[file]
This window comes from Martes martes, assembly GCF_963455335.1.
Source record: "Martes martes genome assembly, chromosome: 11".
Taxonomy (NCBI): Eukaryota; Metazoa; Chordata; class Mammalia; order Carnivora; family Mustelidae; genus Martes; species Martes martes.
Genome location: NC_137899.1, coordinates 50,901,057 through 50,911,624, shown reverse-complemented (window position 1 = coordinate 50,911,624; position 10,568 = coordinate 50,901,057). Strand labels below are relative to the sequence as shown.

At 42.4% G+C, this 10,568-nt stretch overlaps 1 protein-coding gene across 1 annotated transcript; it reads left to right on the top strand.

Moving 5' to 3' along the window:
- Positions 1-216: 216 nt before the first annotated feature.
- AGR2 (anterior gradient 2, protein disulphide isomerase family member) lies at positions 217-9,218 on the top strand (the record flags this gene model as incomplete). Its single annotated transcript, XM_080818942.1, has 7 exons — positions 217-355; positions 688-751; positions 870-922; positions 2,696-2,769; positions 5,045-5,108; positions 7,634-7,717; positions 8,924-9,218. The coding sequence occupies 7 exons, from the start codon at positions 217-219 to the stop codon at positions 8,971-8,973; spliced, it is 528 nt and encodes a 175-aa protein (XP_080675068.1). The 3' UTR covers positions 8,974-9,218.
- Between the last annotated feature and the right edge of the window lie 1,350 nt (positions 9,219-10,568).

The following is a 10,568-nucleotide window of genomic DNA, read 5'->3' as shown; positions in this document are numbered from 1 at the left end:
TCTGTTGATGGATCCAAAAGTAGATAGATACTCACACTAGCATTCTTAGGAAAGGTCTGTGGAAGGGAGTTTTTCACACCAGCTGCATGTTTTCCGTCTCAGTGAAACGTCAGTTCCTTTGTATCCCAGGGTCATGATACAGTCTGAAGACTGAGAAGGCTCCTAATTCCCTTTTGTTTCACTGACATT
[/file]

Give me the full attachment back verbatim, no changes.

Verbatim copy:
This window comes from Martes martes, assembly GCF_963455335.1.
Source record: "Martes martes genome assembly, chromosome: 11".
Taxonomy (NCBI): Eukaryota; Metazoa; Chordata; class Mammalia; order Carnivora; family Mustelidae; genus Martes; species Martes martes.
Genome location: NC_137899.1, coordinates 50,901,057 through 50,911,624, shown reverse-complemented (window position 1 = coordinate 50,911,624; position 10,568 = coordinate 50,901,057). Strand labels below are relative to the sequence as shown.

At 42.4% G+C, this 10,568-nt stretch overlaps 1 protein-coding gene across 1 annotated transcript; it reads left to right on the top strand.

Moving 5' to 3' along the window:
- Positions 1-216: 216 nt before the first annotated feature.
- AGR2 (anterior gradient 2, protein disulphide isomerase family member) lies at positions 217-9,218 on the top strand (the record flags this gene model as incomplete). Its single annotated transcript, XM_080818942.1, has 7 exons — positions 217-355; positions 688-751; positions 870-922; positions 2,696-2,769; positions 5,045-5,108; positions 7,634-7,717; positions 8,924-9,218. The coding sequence occupies 7 exons, from the start codon at positions 217-219 to the stop codon at positions 8,971-8,973; spliced, it is 528 nt and encodes a 175-aa protein (XP_080675068.1). The 3' UTR covers positions 8,974-9,218.
- Between the last annotated feature and the right edge of the window lie 1,350 nt (positions 9,219-10,568).

The following is a 10,568-nucleotide window of genomic DNA, read 5'->3' as shown; positions in this document are numbered from 1 at the left end:
TCTGTTGATGGATCCAAAAGTAGATAGATACTCACACTAGCATTCTTAGGAAAGGTCTGTGGAAGGGAGTTTTTCACACCAGCTGCATGTTTTCCGTCTCAGTGAAACGTCAGTTCCTTTGTATCCCAGGGTCATGATACAGTCTGAAGACTGAGAAGGCTCCTAATTCCCTTTTGTTTCACTGACATT